Every employer wants to hire someone who is committed towards achieving goals for their team, but your answer need not revolve around work. “You should also mention personal projects; perhaps being the captain of a rugby team or participating in a social cause,” said Christina Ng, associate director, financial services, at recruitment firm Robert Walters in Singapore. “Employees with such activities are likely to have established interpersonal skills, which aids in better communication among colleagues.”
6) Describe how you overcame a difficult work situation?
It’s a common enough question, but be warned: don’t pick a technical or regulatory problem, focus on how you helped overcome a conflict among team members. Once again, banks want to test your interpersonal skills. “You should give concrete examples that have occurred in your workplaces, followed by a description of what you did to resolve them,” said Ng. “Don’t discuss personal emotions; show that you stayed level-headed. We only want the facts and the solution – these can help predict how you will behave in future difficult situations.”
7) What’s your biggest failing?
Some interviewers love asking two “negative” questions on the trot (like this one and the one above), so have enough “overcoming-adversity” examples in the tank to deal with a double whammy. “People tend to learn the best lessons from their failings, so what I’m looking to hear is a story about a real failing, and then learn how you addressed it,” said Stuart Fox, a former MD at UBS in Asia who now runs Sydney investment boutique Artesian Venture Partners.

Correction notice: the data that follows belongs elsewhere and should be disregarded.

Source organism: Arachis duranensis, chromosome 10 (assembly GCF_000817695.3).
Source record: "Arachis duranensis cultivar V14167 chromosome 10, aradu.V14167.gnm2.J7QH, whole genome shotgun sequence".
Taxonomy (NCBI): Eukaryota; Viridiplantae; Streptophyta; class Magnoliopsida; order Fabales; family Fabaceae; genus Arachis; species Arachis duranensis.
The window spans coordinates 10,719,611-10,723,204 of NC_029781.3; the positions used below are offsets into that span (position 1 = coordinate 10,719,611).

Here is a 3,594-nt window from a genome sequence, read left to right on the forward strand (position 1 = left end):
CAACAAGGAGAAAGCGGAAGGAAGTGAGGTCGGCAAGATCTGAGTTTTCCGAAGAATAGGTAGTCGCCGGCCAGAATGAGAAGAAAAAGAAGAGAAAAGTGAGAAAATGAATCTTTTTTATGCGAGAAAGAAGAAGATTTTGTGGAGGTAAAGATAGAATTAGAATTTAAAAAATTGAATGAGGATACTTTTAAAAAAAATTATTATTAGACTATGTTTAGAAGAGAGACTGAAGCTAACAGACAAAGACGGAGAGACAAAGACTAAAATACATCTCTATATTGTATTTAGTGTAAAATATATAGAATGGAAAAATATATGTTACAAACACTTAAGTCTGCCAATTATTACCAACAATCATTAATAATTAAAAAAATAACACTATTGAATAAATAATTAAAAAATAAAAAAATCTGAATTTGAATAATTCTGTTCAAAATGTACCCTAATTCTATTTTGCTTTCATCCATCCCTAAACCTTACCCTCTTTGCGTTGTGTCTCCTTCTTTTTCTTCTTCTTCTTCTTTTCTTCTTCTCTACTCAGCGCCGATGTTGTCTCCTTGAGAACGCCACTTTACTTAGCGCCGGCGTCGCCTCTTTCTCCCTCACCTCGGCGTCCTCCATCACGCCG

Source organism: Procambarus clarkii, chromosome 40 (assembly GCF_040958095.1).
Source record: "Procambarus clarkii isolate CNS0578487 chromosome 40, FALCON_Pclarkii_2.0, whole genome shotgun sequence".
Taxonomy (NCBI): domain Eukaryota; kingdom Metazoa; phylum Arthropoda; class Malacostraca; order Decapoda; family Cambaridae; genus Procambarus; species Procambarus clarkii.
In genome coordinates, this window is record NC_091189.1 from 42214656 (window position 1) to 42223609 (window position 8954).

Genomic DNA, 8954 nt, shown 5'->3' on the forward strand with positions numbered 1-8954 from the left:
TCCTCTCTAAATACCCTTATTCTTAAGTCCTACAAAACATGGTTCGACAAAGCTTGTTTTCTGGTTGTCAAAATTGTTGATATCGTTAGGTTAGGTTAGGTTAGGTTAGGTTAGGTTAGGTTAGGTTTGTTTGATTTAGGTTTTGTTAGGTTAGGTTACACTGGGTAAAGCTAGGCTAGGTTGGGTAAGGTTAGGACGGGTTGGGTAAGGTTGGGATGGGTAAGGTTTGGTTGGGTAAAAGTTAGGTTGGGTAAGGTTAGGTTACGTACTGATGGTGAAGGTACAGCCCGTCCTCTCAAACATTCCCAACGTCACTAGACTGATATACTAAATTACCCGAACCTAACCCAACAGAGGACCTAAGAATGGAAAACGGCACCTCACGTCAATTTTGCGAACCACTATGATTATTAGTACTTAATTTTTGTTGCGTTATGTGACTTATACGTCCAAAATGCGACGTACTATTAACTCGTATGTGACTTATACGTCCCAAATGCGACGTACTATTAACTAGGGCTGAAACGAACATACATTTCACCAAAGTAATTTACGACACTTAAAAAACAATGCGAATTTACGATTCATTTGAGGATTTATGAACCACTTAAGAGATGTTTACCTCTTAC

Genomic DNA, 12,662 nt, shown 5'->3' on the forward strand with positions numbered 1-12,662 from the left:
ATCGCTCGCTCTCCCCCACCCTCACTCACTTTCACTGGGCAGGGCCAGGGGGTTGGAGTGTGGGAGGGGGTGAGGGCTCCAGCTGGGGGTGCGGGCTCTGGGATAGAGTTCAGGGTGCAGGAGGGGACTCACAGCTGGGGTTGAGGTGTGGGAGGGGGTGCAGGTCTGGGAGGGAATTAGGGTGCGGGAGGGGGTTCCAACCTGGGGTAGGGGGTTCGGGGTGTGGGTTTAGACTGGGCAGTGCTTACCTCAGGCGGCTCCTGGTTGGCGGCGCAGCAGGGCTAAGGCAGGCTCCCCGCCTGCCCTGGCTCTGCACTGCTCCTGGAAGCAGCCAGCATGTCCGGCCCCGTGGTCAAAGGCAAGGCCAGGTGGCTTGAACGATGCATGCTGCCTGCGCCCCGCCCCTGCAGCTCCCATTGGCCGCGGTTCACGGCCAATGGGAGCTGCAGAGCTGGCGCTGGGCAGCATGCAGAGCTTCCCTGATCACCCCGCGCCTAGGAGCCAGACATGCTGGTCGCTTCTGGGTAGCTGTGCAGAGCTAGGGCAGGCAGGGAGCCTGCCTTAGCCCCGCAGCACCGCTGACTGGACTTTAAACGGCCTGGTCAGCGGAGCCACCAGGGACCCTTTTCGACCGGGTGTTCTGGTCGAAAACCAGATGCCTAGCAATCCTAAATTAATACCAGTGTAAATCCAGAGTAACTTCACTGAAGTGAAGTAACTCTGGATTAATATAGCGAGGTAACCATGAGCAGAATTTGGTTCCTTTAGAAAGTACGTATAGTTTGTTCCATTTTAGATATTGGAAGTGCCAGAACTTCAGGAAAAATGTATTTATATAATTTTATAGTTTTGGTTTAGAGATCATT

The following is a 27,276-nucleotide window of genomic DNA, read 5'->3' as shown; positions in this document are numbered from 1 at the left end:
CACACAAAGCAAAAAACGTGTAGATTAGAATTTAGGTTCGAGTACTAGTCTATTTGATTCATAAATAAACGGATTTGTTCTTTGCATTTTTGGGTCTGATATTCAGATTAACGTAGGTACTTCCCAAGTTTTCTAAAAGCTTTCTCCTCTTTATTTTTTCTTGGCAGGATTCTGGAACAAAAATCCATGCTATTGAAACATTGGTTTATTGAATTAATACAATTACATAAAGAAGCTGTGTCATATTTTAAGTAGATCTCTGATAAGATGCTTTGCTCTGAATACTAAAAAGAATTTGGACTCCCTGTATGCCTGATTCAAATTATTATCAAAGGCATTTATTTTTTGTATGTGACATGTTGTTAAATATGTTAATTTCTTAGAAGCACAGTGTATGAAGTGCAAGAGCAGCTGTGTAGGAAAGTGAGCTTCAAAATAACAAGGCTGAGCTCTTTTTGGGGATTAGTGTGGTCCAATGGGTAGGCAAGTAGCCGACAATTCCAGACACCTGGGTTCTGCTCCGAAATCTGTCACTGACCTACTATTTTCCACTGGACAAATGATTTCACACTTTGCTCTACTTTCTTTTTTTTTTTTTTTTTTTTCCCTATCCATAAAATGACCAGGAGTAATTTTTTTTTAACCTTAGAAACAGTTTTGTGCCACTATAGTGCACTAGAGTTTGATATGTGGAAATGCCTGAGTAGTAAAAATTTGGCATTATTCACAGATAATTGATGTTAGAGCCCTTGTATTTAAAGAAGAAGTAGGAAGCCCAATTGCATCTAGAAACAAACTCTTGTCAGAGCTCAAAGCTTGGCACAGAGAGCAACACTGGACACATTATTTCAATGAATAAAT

8) Who do you know in [insert Asian city]?
It’s a bit of a personal question, but if you’re planning a move to Singapore or Hong Kong, recruiters have a vested interest in asking it. “If you already know about living costs from talking to friends, it lets us talk about salary expectations in the context of Hong Kong cost differentials,” said Marlene Chan, a senior consultant at Capital People. “It also shows the extent of your local support network, which is important when moving to a new country, and it assures the employer that you will stay long enough to make hiring you worthwhile.”
9) How should our portfolio strategy evolve according to the financial landscape?
With financial markets and regulations in flux, employers like to grill candidates on how well they cope with change. Your answer must show that you have researched company strategy, can discuss the impact on the business of important reforms and trends in your sector, and have thought a "few steps beyond" the immediate job scope, said Rachel Liu, an associate director at Profile Search & Selection in Singapore. “Some senior candidates waltz into interviews without adequate preparation because of their ‘I’m so senior, what can stump me?’ mentality, so hiring managers are also testing your attitude towards the role.”
10) What is the biggest risk you have ever taken?
Risk management is at the top of banks’ agenda, so interviewers are increasingly likely to throw in this question. “It’s not the exact risk level they really care about – they want a better understanding of how you will fit into their organisation,” said Milligan from Randstad. “They want to hear not only what made the situation, project or deal risky, but also what you did to mitigate the risk. They are looking to understand the rationale for your response.”